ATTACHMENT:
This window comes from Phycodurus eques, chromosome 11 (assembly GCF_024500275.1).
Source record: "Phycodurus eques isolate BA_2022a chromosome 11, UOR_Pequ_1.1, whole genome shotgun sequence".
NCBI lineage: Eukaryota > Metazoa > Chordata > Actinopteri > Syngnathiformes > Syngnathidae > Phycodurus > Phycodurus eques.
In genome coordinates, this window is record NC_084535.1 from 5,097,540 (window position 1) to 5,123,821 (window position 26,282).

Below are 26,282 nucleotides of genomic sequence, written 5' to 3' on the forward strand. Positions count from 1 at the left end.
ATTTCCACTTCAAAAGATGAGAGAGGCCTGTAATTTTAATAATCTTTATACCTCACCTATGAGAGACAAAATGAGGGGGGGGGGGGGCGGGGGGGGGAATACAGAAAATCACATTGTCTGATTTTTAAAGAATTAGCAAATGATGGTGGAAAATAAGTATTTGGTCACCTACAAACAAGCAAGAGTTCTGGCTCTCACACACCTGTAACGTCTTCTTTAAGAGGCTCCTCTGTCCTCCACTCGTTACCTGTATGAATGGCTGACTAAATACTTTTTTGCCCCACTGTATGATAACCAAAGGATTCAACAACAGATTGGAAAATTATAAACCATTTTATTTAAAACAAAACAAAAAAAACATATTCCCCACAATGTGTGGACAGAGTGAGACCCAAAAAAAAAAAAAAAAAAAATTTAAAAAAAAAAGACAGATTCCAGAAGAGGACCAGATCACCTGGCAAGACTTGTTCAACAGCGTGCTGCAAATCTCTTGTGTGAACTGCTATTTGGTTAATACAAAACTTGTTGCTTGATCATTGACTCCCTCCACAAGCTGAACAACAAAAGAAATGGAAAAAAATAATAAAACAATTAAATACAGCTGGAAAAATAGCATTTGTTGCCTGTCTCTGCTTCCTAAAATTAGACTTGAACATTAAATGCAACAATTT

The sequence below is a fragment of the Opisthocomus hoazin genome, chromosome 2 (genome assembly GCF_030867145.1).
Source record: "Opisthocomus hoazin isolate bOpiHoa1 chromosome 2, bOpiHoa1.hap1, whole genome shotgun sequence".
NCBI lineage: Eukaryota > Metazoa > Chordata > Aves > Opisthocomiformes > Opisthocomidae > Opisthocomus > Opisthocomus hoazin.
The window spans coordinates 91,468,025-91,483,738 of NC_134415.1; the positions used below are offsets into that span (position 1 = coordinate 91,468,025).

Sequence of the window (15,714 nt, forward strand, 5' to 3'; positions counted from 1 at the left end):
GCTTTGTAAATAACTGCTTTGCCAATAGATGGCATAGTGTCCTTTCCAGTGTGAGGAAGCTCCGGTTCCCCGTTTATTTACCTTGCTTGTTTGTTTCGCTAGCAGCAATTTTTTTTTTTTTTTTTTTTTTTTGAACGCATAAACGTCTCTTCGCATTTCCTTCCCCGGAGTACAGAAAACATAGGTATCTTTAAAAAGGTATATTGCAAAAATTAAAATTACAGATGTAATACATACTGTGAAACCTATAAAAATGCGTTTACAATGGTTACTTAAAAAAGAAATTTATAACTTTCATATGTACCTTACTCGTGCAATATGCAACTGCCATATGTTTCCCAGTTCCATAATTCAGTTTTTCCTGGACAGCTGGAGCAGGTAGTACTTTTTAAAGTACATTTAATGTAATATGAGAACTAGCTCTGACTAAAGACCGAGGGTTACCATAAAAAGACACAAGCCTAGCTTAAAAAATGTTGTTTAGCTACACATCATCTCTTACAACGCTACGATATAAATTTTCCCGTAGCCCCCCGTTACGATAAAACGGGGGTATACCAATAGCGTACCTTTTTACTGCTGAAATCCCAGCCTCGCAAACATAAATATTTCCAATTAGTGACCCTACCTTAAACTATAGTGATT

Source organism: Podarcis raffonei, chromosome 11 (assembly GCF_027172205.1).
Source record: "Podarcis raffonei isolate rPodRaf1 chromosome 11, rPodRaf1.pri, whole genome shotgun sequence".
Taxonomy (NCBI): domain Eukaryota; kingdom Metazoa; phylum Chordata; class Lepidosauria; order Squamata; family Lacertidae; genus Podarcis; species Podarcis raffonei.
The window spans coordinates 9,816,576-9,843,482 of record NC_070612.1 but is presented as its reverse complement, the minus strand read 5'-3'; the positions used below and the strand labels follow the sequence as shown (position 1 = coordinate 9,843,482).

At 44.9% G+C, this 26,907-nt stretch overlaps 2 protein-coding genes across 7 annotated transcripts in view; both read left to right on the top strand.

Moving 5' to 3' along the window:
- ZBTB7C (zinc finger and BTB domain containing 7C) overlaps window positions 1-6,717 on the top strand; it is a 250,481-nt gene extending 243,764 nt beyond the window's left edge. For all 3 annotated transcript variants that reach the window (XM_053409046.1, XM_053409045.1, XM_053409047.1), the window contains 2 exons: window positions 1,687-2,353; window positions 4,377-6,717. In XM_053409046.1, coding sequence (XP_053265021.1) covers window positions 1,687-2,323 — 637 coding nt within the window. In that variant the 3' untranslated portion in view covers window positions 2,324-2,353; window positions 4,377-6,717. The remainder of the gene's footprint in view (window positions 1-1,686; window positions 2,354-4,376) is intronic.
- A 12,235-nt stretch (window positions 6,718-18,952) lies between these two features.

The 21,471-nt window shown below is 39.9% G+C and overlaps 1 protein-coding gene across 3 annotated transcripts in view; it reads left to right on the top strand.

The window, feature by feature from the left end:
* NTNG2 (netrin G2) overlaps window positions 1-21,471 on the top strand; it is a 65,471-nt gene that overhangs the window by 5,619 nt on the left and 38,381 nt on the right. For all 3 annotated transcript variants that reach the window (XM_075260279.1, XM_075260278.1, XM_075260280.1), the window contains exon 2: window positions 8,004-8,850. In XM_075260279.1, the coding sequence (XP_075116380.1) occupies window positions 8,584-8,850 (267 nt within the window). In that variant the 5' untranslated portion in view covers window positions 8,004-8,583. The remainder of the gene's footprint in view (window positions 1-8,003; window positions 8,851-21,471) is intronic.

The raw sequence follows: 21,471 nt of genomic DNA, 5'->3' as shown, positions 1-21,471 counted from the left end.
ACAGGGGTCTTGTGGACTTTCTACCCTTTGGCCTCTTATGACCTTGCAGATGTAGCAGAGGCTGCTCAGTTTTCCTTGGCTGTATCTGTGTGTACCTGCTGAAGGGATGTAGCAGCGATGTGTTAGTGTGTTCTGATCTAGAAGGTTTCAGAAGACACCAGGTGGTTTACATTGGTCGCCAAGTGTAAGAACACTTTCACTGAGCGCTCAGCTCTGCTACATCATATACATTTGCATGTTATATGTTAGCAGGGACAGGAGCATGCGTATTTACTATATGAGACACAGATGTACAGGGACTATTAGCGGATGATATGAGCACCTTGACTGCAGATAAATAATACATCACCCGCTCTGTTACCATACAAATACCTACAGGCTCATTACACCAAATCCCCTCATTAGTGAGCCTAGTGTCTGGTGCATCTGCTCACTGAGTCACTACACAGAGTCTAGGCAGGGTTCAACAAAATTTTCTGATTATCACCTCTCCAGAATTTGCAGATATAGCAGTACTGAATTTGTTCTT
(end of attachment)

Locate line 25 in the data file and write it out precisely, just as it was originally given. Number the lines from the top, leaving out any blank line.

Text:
ACAGGGGTCTTGTGGACTTTCTACCCTTTGGCCTCTTATGACCTTGCAGATGTAGCAGAGGCTGCTCAGTTTTCCTTGGCTGTATCTGTGTGTACCTGCTGAAGGGATGTAGCAGCGATGTGTTAGTGTGTTCTGATCTAGAAGGTTTCAGAAGACACCAGGTGGTTTACATTGGTCGCCAAGTGTAAGAACACTTTCACTGAGCGCTCAGCTCTGCTACATCATATACATTTGCATGTTATATGTTAGCAGGGACAGGAGCATGCGTATTTACTATATGAGACACAGATGTACAGGGACTATTAGCGGATGATATGAGCACCTTGACTGCAGATAAATAATACATCACCCGCTCTGTTACCATACAAATACCTACAGGCTCATTACACCAAATCCCCTCATTAGTGAGCCTAGTGTCTGGTGCATCTGCTCACTGAGTCACTACACAGAGTCTAGGCAGGGTTCAACAAAATTTTCTGATTATCACCTCTCCAGAATTTGCAGATATAGCAGTACTGAATTTGTTCTT